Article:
Our original story included rebuttals from medical practitioners and vaping advocates. Clive Bates said at the time: “This study is so poorly designed and inherently misleading that it should not have been conducted, should not have been written up, should not have been published in the NEJM or anywhere, should not have been pitched to the media, and its finding should be completely ignored as worthless.”
David Peyton, Portland’s lead researcher, later expressed his shock at the way their study had been portrayed in the media. He explained that the team never set out to demonise ecigs.
The first letter in the NEJM was from Doctors Joel L. Nitzkin, Konstantinos Farsalinos and Michael Siegel. In it they begin by pointing out that the data presented by the Portland team does not support the conclusion - that electronic cigarette use presents a likely risk of excessive exposure to formaldehyde.
“The 5 volt puff topography used by Jensen et al. appears to have overheated the coil, resulting in excessive breakdown of propylene glycol to formaldehyde,” they expounded. They explain that the dry hit phenomena we’ve all encountered at some point while vaping is not a thing we endure. “The consumer can address this issue by discontinuing use ... or reducing puff duration while increasing the interval between puffs,” they explained. “Thus, taste prevents e-cigarette users from exposing themselves to excessive formaldehyde from overheating of the coil.”
Richard Thomson and Philip Lewis wrote to address the concerns they had over the misleading comments regarding vaping voltage. The research gave the impression that it was a higher voltage which resulted in excess formaldehyde production whereas Thompson & Lewis point out: “Importantly, the magnitude of temperature increase is related to the total power dissipated in the element, a product of both the applied voltage and element resistance.”
They gave the following example: “Applying 3.3 V to a 0.5-Ω element would produce 21.8 W of dissipated power, whereas the same voltage applied to a 3.0-Ω element would produce just 3.6 W. The surface area of the element and differences in conductive heat loss further complicate the issue. We should therefore caution readers against assuming that 3.3 V is ‘more safe’ and that higher voltages are ‘less safe.’”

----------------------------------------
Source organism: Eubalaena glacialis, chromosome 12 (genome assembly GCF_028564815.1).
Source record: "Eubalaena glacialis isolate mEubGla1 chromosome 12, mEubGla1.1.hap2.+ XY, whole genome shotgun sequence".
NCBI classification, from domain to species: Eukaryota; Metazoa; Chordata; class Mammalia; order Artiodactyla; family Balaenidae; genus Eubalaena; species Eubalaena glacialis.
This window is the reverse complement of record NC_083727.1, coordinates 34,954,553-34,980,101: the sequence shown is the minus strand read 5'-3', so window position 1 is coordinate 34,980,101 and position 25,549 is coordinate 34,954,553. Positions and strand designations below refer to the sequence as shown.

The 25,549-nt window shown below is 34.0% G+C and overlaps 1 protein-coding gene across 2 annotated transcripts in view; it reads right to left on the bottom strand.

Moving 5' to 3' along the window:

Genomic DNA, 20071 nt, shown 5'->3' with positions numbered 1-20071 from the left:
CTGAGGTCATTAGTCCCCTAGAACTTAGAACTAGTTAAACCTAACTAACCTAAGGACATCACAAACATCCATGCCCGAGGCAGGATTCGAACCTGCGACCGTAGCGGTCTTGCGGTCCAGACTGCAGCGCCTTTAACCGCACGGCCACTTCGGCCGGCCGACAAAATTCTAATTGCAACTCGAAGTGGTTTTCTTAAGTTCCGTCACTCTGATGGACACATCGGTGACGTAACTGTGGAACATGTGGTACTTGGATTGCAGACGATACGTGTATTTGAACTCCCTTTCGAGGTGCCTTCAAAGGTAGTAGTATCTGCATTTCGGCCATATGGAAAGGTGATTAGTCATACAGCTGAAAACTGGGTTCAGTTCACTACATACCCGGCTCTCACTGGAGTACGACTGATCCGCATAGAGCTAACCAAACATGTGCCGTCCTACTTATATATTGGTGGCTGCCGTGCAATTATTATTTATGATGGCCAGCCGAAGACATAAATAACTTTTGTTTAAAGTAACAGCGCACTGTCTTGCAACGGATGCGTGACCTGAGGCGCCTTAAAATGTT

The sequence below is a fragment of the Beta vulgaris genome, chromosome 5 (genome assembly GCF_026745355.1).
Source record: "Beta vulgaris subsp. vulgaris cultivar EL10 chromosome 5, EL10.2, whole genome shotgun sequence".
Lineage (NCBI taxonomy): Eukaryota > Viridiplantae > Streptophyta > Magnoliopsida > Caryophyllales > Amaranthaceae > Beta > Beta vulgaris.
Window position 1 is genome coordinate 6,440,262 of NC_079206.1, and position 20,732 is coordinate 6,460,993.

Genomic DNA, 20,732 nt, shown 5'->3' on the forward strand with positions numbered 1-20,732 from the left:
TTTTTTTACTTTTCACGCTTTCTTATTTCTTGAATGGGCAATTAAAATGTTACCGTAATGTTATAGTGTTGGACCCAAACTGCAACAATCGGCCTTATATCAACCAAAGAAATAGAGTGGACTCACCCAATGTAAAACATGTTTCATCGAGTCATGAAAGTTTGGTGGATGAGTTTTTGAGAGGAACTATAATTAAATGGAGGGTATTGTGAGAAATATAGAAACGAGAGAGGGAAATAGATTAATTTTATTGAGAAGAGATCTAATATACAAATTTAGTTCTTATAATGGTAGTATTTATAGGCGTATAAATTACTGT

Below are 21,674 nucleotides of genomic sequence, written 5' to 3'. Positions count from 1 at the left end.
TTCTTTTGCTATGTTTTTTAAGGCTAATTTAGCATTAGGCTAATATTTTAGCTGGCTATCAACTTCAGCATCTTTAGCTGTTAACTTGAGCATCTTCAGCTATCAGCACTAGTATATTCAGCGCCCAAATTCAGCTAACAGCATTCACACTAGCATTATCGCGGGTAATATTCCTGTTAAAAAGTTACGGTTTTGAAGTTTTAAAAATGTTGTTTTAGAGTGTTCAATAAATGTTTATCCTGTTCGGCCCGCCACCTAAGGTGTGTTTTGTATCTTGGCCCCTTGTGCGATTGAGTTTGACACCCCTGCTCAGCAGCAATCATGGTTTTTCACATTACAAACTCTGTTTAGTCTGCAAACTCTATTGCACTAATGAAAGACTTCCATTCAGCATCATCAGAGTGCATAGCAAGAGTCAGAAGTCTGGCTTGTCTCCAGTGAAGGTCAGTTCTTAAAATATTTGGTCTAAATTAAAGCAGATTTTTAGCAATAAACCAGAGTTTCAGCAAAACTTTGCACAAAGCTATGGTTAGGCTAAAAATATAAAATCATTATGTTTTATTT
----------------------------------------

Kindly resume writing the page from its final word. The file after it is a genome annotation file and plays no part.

The final letter, from Sandeep Sodhi and Amardeep Khanna concerns the actual toxic potential of ecigs. They note that the levels of carcinogens in cigarettes are considerably higher than found in ecigs and posed the questions: “Is formaldehyde (whose vaporized carcinogenic effect is still not known) safer in the context of short-term usage? Is the risk it poses less than the cumulative risk of cigarette constituents? If low-voltage, 0%-nicotine e-cigarettes are used during the weaning from cigarettes, can the benefits outweigh the risk of the presence of formaldehyde?”
The Portland researchers replied that although their investigation tested for extremes in voltage it is probably that elevated levels of formaldehyde can be produced and not be detected through bad taste. They also explained that different people may exhibit a different tolerance for bad taste and gave an example of cigar smokers, some will inhale and some will not.
“We agree with Thomson and Lewis,” they said, “that more than voltage is important: coil resistance is of fundamental significance in determining the power delivered and the temperature achieved. Other important factors include device geometry, liquid flow in the wick, catalytic actions, and airflow.”
In response to Sodhi and Khanna they stated: “It will probably take at least a decade for the public health consequences of long-term vaping to be even partially understood; In the meantime, a reasonable approach is to quantify individual toxicants and the conditions that generate them and to evaluate possible outcomes. From a public health perspective, we think the questions are, ‘What is the full toxicologic terrain of the vaping process?’ and ‘Can ENDS be better designed to be safer?’”